Taneda Santoka Critical Essays


(Twentieth-Century Literary Criticism)

Santoka Taneda 1882-1940

(Pseudonym of Shoichi Taneda) Japanese poet.

Santoka is considered a unique proponent of "free-style" haiku poetry, a mode that abandoned much of the customary form and subject matter of traditional haiku in favor of a direct and unadorned depiction of human experience. A wandering poet and ascetic Zen priest for the last fifteen years of his life, Santoka emphasized many of the essential qualities of Zen Buddhism in his verse, including mujo (impermanence), the necessity of sabi (solitude), the importance of simplicity in life, and the pervasive sadness that accompanies all human affairs. Many of his poems point toward the Zen goal of overcoming this ubiquitous melancholy by achieving spiritual enlightenment and serenity. To this view Santoka added his concern with what James Abrams called "the vital necessity of movement and the partial release it brings to the anguish of the soul."

Biographical Information

Santoka was born Shoichi Taneda in 1882, the son of a wealthy landowner from Hofu in western Japan. He studied literature at Waseda University in Tokyo, and while there began writing poetry. He adopted a pen-name, as is the custom among haiku poets, choosing the name Santoka, which can be rendered in English as "burning mountain peak." Excessive drinking and a severe nervous breakdown forced him to drop out of school in 1904, however. In the ensuing years he attempted to assist his father in running a sake brewery, but this too failed in all respects and contributed to Santoka's growing alcoholism. His arranged marriage in 1909 proved yet another failure in Santoka's personal life. Still, he continued with his literary efforts, and by 1911 had produced translations of such writers as Ivan Turgenev and Guy de Maupassant. The forthcoming years witnessed the steady influence of the haiku poet Seisensui Ogiwara on Santoka. Leader of the so-called "new tendency" or "free-style" school of haiku poetry, Seisensui was also founder of the literary journal Soun, of which Santoka became poetry editor in 1916. Meanwhile, Santoka made half-hearted attempts to maintain employment and support his family when not succumbing to his addiction to sakè. In 1924 he attempted suicide by standing in front of an oncoming train. Before impact, however, the train's engineer saw him and was able to stop. After the incident Santoka was taken to a nearby Zen temple in order to recover. He stayed there for a year, studying Zen Buddhism, and in 1925 was ordained a priest and placed in charge of a small temple. But by the following year Santoka had forsaken his clerical duties and left the temple to wander as a mendicant priest. With the financial support of some friends he published his first collection of haiku poetry, Hachi no ko, in 1932. That year several of his friends also renovated an old hermitage for Santoka, which he named "Gochuan," or "Cottage in the Midst." He stayed at Gochuan only briefly, opting instead to spend the rest of his life as he had the prior six years: as an impoverished, itinerant poet-priest, begging for money and food. He made another failed attempt at suicide several years later—this time with sleeping pills—and went on to publish six more collections of haiku verse before his death in 1940.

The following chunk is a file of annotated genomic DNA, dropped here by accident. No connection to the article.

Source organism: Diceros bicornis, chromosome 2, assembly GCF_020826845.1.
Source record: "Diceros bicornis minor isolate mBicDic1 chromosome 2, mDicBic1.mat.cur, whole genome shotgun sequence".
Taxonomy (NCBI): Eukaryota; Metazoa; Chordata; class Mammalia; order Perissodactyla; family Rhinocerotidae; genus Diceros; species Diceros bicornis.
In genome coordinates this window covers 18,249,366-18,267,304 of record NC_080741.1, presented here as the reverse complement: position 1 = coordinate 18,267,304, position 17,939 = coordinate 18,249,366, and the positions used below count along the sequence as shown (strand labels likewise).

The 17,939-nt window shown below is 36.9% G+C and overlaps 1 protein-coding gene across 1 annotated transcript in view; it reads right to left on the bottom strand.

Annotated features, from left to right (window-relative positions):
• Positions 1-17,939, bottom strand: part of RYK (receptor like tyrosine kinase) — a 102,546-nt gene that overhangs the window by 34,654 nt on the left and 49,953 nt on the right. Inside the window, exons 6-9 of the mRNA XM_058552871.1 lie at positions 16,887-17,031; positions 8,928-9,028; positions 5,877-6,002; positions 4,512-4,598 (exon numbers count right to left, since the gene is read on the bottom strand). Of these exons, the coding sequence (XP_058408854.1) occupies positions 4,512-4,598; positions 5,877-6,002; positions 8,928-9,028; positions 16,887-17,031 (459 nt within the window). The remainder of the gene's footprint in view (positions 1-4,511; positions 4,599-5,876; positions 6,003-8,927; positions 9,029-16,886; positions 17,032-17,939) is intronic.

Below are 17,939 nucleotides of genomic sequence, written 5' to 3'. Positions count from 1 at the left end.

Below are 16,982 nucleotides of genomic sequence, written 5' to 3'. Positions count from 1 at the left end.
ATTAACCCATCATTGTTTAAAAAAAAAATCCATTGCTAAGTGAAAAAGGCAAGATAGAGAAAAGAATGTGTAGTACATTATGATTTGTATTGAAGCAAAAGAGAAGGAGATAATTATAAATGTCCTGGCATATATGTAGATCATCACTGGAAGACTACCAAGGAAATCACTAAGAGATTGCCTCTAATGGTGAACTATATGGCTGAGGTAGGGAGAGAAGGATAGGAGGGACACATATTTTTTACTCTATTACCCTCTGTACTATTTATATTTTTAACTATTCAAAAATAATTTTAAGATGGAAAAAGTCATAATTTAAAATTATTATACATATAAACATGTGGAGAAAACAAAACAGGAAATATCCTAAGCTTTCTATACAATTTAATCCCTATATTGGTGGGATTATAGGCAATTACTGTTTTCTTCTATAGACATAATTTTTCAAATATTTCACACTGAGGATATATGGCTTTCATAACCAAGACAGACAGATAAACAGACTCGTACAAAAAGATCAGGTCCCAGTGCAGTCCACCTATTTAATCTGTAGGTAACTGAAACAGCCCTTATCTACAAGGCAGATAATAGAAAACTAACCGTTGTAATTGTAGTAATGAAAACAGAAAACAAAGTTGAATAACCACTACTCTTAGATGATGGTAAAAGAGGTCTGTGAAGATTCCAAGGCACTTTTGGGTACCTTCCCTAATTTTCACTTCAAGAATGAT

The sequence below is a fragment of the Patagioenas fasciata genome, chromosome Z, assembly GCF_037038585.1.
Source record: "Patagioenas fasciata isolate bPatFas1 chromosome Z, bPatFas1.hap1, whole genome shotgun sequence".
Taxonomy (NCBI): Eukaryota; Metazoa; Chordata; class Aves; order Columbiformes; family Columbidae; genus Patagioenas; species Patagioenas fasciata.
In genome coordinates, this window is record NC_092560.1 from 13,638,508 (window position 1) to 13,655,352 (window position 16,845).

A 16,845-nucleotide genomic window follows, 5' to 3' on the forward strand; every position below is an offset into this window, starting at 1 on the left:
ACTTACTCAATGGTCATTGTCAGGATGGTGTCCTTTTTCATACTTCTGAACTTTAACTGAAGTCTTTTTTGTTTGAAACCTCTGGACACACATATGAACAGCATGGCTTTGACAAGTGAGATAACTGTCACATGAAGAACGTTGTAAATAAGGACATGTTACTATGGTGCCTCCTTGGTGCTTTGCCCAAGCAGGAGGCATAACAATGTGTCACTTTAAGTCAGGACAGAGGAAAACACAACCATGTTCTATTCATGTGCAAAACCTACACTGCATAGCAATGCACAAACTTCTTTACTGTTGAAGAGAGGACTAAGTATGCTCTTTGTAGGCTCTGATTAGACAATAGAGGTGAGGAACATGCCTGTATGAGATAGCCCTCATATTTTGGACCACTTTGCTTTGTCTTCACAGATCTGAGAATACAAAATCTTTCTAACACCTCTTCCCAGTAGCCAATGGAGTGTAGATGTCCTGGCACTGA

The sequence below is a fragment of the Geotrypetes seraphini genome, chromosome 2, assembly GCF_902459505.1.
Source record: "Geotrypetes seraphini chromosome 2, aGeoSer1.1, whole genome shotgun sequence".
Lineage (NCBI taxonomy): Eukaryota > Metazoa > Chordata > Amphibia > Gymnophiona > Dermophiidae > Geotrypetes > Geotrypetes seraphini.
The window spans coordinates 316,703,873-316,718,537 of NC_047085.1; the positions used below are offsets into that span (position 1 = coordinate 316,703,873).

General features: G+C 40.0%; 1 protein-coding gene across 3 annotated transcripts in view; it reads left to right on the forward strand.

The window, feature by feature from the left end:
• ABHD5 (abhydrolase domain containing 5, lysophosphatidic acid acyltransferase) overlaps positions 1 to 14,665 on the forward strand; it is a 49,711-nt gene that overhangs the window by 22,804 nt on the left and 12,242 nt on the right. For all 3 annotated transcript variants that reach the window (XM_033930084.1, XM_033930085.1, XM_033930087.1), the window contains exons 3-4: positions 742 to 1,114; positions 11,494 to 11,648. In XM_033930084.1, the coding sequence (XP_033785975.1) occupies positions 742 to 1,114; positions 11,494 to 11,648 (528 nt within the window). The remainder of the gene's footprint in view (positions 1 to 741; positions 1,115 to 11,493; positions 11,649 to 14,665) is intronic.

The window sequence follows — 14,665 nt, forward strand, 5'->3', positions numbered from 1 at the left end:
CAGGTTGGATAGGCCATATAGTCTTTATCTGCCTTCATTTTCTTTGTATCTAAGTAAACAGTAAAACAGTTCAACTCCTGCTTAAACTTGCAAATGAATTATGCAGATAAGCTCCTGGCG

Major Works

Santoka published seven small books of haiku poetry containing approximately 800 of the thousands of poems he composed during his lifetime. Based on his experiences while wandering Japan as a mendicant, the haiku are written in an unadorned style and rarely contain more than ten words—although Santoka often labored meticulously over each poem. Simple in form, Santoka's poems dispense with the seasonal imagery and constraining five-seven-five syllable pattern of their traditional predecessors. In them Santoka confronts manifold subjects, making observations on the natural world, Zen philosophy, the loneliness and isolation of his wanderings, art, death, and the joys of drinking sake. The last of these forms a favorite topic for Santoka, both in his haiku and his life, the drink offers him a temporary release from his feelings of guilt, which inevitably would return, accompanied by a heightened sense of remorse over his dissipated life, with sobriety.

Critical Reception

Before his death Santoka was largely unknown outside of a small group of friends who read and circulated his poetry and at times supported him financially. By the 1970s, however, his verse had reached a point of remarkable popularity in Japan and elsewhere. The mass of his writings, including his published verse and unpublished journals and diaries, have since been collected in the seven-volume Teihon Taneda Santoka Zenshu (1972), and many of his haiku poems have now been translated into English and other languages. Scholars have since evaluated Santoka's place in the Japanese poetic tradition, seeing him as among the last in a lengthy line of wandering haiku poets. Others have begun to devote closer study to his break with tradition as a writer of "free-style" haiku and examine the intricacies of what J. Thomas Rimer has called his "laconic, deceptively simple" poetry.